Comments on DRAFT AES59-xxxx

last updated 2010-03-22

Comments to date on DRAFT AES59-xxxx, AES standard for professional audio - Audio application of 25-way D-type connectors in balanced circuits ,
published 2009-12-08 for comment.


Comment received from Graham Hinton, 2009-12-08

One point I disagree with:

"4.1 Connector gender Connectors on free cables shall be male (pin) type."

I would not recommend the use of back to back female-female gender changers. Most such devices are intended for RS232 bodging, not 110 ohm impedance matching. For analogue audio a connecting cable is unidirectional and male to male wired pin for pin. For digital audio the cable is bidirectional (4 pairs each way) and a male to male cable has to be wired with inputs and outputs crossed over. A female to male pin for pin extension cable should not be precluded.

This difference means that digital cables cannot be used for analogue applications and should be distinguished. Even an XLR breakout would be different: either 8 x male or 8 x female for analogue and 4 male + 4 female for digital. There is a confusion about using digital cable for analogue: the cable type is perfectly capable and sometimes cheaper, but a made up loom would be incorrect. I would recommend a standard labelling to identify and distinguish similar looking cable assemblies.

Reply from Ray A. Rayburn, 2010-01-25

Thanks for your comments. You caught something the working group missed. We propose to fix this by making the following editorial changes:

  1. 4.1; second para; second sentence. Add the words, "Straight-through" before the words "interconnect cables";
  2. 4.1; new NOTE 2. "Direct digital interconnects between equipment will require a crossover arrangement to connect the transmitter outputs of one connector to the receiver inputs of the other, and vice versa."

By keeping the changes on the level of editorial clarifications rather than a wholesale re-write of the section, we will not have to withdraw and re-issue the document with a new call for comment period.

I hope this change satisfies your concerns. Thank you for making this a better document.

Sincerely,

Ray A. Rayburn - chair SC-05

Comment received from Graham Hinton, 2009-01-26

I'm quite happy with stating that equipment connectors SHALL be female. (I certainly want to avoid introducing more variables.) The second sentence and the whole second paragraph are confusing and the original Note is just plain wrong armchair engineering.

So that just leaves one sentence and a new note. Having stated that the equipment is only female it is implicit that the mating cable connector is male. It is not necessary to say anything about the other end of the cable which would be dictated by its application.

As I see it there are:

  1. Like to like connection cables. These would be male to male, but analogue and digital are wired differently (digital being crossover) so the two are not interchangeable and should be labelled Analogue or Digital on the connector shell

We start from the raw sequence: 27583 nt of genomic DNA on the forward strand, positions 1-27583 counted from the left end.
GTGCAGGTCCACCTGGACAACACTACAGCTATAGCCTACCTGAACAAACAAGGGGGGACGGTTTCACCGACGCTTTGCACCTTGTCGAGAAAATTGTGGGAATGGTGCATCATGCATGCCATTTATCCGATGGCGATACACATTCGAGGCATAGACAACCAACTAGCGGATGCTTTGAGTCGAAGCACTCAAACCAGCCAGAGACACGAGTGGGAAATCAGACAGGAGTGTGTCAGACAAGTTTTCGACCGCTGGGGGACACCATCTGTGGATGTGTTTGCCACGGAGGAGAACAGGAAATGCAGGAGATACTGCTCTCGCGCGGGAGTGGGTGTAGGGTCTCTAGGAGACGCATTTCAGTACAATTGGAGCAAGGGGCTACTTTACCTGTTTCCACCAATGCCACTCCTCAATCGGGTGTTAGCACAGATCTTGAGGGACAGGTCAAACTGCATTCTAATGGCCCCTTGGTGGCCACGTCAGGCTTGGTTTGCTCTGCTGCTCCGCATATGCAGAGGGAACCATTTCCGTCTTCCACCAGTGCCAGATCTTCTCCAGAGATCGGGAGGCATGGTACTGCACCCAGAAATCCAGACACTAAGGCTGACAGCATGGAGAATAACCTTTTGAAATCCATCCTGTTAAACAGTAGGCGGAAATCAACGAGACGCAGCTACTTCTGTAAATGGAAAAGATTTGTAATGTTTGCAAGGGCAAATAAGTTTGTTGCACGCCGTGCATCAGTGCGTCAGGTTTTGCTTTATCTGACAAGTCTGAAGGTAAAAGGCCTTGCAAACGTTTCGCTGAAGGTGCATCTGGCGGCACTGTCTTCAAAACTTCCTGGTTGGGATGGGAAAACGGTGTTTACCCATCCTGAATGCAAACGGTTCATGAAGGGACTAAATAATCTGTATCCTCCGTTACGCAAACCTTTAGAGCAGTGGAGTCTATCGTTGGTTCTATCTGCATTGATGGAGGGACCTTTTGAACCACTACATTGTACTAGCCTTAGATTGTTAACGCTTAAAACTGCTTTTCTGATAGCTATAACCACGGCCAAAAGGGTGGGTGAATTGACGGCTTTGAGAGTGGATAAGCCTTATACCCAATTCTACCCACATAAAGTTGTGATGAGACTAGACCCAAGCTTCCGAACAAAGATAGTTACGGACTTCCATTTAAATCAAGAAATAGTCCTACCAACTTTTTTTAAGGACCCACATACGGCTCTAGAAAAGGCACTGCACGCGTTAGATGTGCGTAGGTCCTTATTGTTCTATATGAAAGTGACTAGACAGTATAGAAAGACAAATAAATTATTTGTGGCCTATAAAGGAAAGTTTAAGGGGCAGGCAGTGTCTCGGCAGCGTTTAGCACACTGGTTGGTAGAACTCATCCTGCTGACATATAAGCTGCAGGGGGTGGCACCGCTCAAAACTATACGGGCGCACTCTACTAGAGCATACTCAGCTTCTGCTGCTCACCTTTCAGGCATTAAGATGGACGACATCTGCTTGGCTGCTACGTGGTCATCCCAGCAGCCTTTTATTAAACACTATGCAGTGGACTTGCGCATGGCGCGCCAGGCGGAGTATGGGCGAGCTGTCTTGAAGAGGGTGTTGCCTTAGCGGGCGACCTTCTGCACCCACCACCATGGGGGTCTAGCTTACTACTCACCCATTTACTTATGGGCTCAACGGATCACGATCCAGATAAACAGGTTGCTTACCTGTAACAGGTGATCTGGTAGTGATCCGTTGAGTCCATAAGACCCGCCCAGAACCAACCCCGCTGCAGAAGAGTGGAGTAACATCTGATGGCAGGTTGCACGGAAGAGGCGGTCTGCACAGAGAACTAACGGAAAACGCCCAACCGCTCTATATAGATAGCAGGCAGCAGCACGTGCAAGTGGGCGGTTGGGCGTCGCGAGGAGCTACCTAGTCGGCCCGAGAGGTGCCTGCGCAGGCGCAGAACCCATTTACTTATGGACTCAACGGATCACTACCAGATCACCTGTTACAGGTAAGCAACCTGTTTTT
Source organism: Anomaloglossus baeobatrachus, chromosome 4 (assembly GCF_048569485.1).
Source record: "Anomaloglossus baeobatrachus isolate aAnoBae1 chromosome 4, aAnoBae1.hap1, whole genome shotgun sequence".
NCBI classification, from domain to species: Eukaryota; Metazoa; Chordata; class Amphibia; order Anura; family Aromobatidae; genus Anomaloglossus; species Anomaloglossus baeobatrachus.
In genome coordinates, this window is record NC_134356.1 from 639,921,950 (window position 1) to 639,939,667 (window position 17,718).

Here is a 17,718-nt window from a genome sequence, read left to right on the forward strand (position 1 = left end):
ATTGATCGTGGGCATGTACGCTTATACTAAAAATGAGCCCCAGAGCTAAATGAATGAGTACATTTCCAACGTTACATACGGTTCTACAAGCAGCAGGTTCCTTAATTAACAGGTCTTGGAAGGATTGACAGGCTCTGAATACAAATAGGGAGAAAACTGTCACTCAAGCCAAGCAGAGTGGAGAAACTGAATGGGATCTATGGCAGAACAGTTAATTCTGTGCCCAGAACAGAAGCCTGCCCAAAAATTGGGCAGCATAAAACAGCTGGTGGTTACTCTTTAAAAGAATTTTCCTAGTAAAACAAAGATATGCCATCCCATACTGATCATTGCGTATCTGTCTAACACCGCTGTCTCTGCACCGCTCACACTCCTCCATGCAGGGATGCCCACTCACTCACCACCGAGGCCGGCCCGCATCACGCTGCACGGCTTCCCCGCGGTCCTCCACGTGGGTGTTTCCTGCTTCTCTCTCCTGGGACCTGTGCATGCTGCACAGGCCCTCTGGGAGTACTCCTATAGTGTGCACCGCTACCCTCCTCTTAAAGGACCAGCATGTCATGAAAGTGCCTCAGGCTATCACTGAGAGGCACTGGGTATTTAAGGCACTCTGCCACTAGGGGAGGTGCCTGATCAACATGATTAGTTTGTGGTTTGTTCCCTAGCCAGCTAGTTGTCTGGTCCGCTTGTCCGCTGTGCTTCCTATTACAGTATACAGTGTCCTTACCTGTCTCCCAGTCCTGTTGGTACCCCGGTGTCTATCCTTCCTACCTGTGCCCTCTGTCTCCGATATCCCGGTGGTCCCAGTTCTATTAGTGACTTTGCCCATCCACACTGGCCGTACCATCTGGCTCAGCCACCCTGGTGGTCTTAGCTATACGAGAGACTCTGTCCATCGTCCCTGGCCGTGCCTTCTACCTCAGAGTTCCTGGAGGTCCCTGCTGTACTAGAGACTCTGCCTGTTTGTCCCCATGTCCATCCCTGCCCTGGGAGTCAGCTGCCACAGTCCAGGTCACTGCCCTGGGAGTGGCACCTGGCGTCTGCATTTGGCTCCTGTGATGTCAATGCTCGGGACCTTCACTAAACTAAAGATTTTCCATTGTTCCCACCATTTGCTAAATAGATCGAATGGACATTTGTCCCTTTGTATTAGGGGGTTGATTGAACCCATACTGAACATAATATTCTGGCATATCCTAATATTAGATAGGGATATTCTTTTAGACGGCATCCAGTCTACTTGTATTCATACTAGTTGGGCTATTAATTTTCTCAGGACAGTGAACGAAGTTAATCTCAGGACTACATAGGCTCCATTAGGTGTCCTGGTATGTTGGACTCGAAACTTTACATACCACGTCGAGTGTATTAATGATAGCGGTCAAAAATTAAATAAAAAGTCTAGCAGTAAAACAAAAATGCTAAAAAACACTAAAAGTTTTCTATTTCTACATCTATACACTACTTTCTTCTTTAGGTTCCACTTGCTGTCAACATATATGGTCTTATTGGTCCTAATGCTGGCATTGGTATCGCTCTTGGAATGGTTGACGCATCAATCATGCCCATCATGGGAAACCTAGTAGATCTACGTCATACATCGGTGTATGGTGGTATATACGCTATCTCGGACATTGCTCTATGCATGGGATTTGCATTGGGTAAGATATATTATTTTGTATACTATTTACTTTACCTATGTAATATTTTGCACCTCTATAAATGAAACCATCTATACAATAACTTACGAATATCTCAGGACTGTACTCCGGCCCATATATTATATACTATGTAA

2. Extension cables. These would be male to female and (coincidentally) digital 110 ohm cable may be use for analogue, but not vice versa.
  3. Breakout cables. These would be male D-type to any other audio connector which could be male or female. For the XLR subset analogue and digital are not interchangeable.
  4. Patch boxes and panels. These would have female D-types. Analogue and digital are not interchangeable. If you connect two digital crossover cables a third crossover is also needed here to give a single crossover overall. [This is what a female to female adapter means, but it needs to be explained so that the back to back types are not assumed.]

I think if would be helpful if the notes discussed the above and gave a rationale and recommended practise. The more variables there are results in confusion and possible damage to equipment due to incorrect use.

The reason I object to the note is that the most likely damage to a D-type will occur when a pair are mated, caused by a knock or the strain of supporting the weight of an audio type multicore (especially with eight mated XLRs on it). Pins may be bent straight, but socket contacts get stretched and become intermittent. This makes equipment vulnerable and possibly a write-off, cheaper to replace than repair. The answer is not in the connector gender, but in supporting the cable properly to prevent damage in the first place and I suggest that the note should recommend the use of cable tie bars, preferably built as part of the equipment.

I think it is important to recommend that all equipment connectors and cables adopting this standard be clearly labelled as "AES59 Analogue" or "AES59 Digital" (or just AES59-A and AES59-D to prevent arguments about spelling) to make it clear that this is NOT prior similar, but incompatible usages. There are over fifteen years worth of Tascam equipment with M2.6 screwlocks and digital equipment with the Yamaha format in the field that are not compatible.

best regards
Graham Hinton
Hinton Instruments

Reply from Ray A. Rayburn, 2010-03-17

Mr. Hinton - You wrote:

"I'm quite happy with stating that equipment connectors SHALL be female. (I certainly want to avoid introducing more variables.) The second sentence and the whole second paragraph are confusing and the original Note is just plain wrong armchair engineering.